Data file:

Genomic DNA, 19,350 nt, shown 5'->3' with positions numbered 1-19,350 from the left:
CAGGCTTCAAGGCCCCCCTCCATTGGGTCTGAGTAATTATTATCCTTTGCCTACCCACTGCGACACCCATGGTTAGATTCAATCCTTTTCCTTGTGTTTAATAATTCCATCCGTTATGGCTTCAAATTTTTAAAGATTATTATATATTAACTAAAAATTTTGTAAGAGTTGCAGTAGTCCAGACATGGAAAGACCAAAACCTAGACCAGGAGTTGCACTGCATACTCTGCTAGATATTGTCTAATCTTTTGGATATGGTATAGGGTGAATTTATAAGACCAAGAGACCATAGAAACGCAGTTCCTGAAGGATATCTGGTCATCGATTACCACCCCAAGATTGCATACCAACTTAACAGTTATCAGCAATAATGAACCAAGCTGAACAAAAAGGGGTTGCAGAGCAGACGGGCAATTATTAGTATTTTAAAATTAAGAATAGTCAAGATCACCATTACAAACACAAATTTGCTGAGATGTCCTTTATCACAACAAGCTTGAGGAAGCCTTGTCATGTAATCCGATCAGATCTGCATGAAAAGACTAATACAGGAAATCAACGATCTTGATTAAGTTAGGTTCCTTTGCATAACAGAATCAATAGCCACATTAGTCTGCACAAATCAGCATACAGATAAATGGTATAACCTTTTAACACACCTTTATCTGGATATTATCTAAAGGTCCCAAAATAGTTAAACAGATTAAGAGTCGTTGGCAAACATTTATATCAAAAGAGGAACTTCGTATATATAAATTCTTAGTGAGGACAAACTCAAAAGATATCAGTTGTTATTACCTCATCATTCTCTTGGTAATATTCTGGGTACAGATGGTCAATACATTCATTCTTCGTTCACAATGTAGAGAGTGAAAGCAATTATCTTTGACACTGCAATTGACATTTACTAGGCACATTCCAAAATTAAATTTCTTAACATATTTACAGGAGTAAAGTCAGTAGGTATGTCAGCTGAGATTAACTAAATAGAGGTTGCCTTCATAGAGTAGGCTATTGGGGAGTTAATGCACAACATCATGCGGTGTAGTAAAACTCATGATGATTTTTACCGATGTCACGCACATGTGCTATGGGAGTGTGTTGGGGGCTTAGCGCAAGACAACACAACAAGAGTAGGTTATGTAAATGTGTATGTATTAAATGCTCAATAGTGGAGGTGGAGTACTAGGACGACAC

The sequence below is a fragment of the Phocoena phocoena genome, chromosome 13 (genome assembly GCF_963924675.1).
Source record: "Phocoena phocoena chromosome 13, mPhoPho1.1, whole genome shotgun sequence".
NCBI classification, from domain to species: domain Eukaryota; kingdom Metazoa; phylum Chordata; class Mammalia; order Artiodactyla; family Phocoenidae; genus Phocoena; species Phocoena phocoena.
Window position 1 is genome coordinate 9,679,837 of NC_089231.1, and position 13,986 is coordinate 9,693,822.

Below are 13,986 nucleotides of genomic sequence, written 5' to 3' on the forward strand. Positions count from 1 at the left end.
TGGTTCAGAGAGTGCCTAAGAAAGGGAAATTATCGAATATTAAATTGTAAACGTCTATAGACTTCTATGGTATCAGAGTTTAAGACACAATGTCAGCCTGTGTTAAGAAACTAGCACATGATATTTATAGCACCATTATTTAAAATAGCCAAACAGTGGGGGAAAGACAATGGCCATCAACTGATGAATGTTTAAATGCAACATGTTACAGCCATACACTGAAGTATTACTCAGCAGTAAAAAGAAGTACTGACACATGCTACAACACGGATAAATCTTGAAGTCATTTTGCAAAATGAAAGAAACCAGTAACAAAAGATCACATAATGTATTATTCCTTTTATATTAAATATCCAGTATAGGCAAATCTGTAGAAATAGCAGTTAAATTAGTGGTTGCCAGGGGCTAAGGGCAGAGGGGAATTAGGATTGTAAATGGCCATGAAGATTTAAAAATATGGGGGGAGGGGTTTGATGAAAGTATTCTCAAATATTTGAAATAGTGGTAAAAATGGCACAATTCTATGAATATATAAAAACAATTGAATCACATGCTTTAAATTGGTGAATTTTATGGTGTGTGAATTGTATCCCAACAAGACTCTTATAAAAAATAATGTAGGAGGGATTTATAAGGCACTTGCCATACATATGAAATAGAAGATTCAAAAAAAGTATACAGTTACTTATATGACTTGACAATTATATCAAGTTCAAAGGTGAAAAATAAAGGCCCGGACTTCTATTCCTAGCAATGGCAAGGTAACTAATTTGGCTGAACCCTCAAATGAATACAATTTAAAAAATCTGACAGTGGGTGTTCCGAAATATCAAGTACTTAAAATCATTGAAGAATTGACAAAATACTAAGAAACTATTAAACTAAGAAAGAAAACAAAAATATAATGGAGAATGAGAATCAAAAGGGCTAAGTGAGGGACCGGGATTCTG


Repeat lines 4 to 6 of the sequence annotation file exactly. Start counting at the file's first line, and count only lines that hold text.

Source record: "Phocoena phocoena chromosome 13, mPhoPho1.1, whole genome shotgun sequence".
NCBI classification, from domain to species: domain Eukaryota; kingdom Metazoa; phylum Chordata; class Mammalia; order Artiodactyla; family Phocoenidae; genus Phocoena; species Phocoena phocoena.
Window position 1 is genome coordinate 9,679,837 of NC_089231.1, and position 13,986 is coordinate 9,693,822.